“That’s partly a function of the relaxation of controls during the Conservative regime as well as relaxation of the implementation of the law,” Cukier said. “There are a number of judges who have stood up and said that we are not applying the law as rigorously as we should — that’s largely a function of the ‘Guns don’t kill people, people with guns kill’ mentality.”
So while Wilson argued that “many Canadians will express an opinion on gun control without even knowing what the current laws are,” Cukier maintains what Canadians really don’t understand are the “gaping holes” in the system.
After 1977, if someone wanted to buy a Ruger Mini-14 — the gun used in the Montreal Massacre — the gun dealer would have to record who they sold the gun to and the serial number, Cukier said.
The big green books were replaced by the much-criticized federal long-gun registry in 1995 but when it was scrapped in 2012, they didn’t make a comeback.
“You can go to a gun dealer and buy 25 Ruger Mini-14s and they don’t even have to legally write down the fact that you bought 25 Ruger Mini-14s,” Cukier said. “So there is no record at all of unrestricted firearms being sold.”
A Coalition for Gun Control poll during the election campaign showed that the vast majority of Canadians across the country wanted to track gun sales and prohibit military-style weapons, Cukier said. Nor do Canadians understand that while their country has more robust controls than most U.S. states, we lag countries in Europe, Australia and New Zealand.
“I often say my problem is not the opponents of gun control — they are vastly outnumbered by supporters of gun control,” Cukier said.
“The problem is supporters of gun control are not as passionate and engaged. So the advocates for gun control might be police, victims, physicians who deal with suicide victims, women’s groups that are dealing with women who are threatened with firearms, but the average person does not lobby politicians and donate money based on their support for gun control.”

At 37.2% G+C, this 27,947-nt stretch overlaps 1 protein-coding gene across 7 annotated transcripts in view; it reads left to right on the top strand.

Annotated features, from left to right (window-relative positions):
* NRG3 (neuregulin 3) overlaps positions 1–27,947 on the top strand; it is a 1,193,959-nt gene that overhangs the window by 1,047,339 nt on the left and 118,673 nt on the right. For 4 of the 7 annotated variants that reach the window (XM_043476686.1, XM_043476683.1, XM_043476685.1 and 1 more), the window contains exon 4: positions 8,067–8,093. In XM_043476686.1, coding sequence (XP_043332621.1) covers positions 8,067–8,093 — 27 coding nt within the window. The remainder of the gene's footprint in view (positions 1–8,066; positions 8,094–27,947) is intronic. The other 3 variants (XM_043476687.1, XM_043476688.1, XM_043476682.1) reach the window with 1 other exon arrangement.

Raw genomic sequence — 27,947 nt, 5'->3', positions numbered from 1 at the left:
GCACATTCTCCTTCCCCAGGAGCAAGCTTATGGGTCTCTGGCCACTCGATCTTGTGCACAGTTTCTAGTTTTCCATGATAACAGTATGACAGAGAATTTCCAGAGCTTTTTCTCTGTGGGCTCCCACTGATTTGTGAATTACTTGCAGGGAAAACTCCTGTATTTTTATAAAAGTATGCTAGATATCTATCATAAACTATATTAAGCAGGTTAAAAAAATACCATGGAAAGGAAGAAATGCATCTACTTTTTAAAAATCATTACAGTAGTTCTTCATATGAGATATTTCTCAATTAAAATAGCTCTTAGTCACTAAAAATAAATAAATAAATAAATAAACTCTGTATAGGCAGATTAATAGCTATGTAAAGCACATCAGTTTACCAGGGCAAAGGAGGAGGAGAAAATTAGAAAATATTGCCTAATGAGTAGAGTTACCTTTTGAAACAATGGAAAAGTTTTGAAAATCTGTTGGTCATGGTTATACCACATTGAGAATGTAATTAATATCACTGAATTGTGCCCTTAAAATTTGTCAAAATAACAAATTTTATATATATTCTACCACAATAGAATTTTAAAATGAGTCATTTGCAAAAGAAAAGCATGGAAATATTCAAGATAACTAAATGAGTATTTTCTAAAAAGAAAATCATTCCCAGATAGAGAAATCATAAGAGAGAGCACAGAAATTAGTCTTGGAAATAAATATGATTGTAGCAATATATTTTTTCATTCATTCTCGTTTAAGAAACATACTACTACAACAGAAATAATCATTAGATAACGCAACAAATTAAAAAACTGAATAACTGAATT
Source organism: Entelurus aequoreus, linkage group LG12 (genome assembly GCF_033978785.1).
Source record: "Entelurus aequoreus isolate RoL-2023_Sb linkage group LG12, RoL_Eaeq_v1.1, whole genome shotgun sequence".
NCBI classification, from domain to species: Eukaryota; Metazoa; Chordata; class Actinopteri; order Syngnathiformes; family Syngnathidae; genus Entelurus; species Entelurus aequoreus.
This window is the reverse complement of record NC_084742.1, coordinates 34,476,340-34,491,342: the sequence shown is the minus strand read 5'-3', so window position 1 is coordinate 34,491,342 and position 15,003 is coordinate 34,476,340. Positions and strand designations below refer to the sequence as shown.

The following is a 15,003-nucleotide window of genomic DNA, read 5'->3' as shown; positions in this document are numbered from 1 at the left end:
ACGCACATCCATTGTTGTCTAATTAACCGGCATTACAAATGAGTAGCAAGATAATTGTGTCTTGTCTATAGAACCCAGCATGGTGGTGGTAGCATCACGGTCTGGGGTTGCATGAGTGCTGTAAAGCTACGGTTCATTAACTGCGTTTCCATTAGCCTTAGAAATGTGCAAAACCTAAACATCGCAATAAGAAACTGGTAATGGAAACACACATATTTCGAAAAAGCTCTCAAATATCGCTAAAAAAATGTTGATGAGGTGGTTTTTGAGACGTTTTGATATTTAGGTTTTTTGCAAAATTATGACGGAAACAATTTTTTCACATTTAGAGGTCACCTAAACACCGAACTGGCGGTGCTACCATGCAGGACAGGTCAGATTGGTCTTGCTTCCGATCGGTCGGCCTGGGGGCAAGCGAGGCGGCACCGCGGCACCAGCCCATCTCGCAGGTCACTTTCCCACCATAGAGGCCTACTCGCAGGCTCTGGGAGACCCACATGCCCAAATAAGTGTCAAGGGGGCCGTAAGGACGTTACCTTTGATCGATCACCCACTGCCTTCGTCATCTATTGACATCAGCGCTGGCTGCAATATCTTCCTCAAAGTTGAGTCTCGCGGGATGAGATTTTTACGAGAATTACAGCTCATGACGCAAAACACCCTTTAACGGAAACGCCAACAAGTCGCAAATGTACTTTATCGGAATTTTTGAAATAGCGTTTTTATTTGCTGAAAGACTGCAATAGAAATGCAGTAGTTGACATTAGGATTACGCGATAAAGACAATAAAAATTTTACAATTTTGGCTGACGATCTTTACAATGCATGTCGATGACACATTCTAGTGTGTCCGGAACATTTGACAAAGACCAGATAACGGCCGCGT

The Olypics are almost over. We’ve had our fair-share of heart wrenching origin stories. We’ve been swimming in gold medal celebrations and record breaking accomplishments. But there’s one story from this set of games that has left us wondering: where’s the love?
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Kim Rhode is the FIRST WOMAN and (not insignificantly) the first Summer Olympian to medal in SIX consecutive Olympics. You’d think the glass ceiling crowd would be all over that, right? Not so much. See Rhode doesn’t wear a hijab. She is an outspoken supporter of the 2nd Amendment. And, most controversially, she won all six medals with a gun.
Let’s look at those numbers again. Six summer Olympics. Since they only happen every four years, we can assume Rhode has been winning for 20 years. Winning medals for 20 straight years. But her impressive career stretches farther back than that.
Rhode began competing in skeet at age 10 and at 13, won her first world championship title in women’s double trap shooting.
And then came the Olympics:
At the 1996 Olympics in Atlanta, Rhode won a gold medal, making her the youngest female gold medalist in the history of Olympic shooting.
At the 2000 Olympics in Sydney, Australia, Rhode won a bronze medal.
At the 2004 Olympics in Athens, Greece, Rhode also won a gold medal.
At the 2008 Olympics, Rhode won the silver medal in women’s skeet.
In 2012, Rhodes again dominated the Olympic games. Rhode won the gold medal in skeet shooting with an Olympic record score of 99, and tied.
At that point, Rhode was the only American competitor to win medals for an individual event in five Olympics. She was one of three competitors (and the only woman) to win three Olympic individual gold medals for shooting. That sets the bar pretty high, for sure–but her career wasn’t over.
The 2016 games are just winding down, and Rhode is coming home with more precious metal. She won the bronze in women’s skeet, and this has fueled speculation that, after six sets of games, she might be ready to retire.
The question remains: Where’s the love?
What do we have to do to get someone like Rhode the coverage she deserves?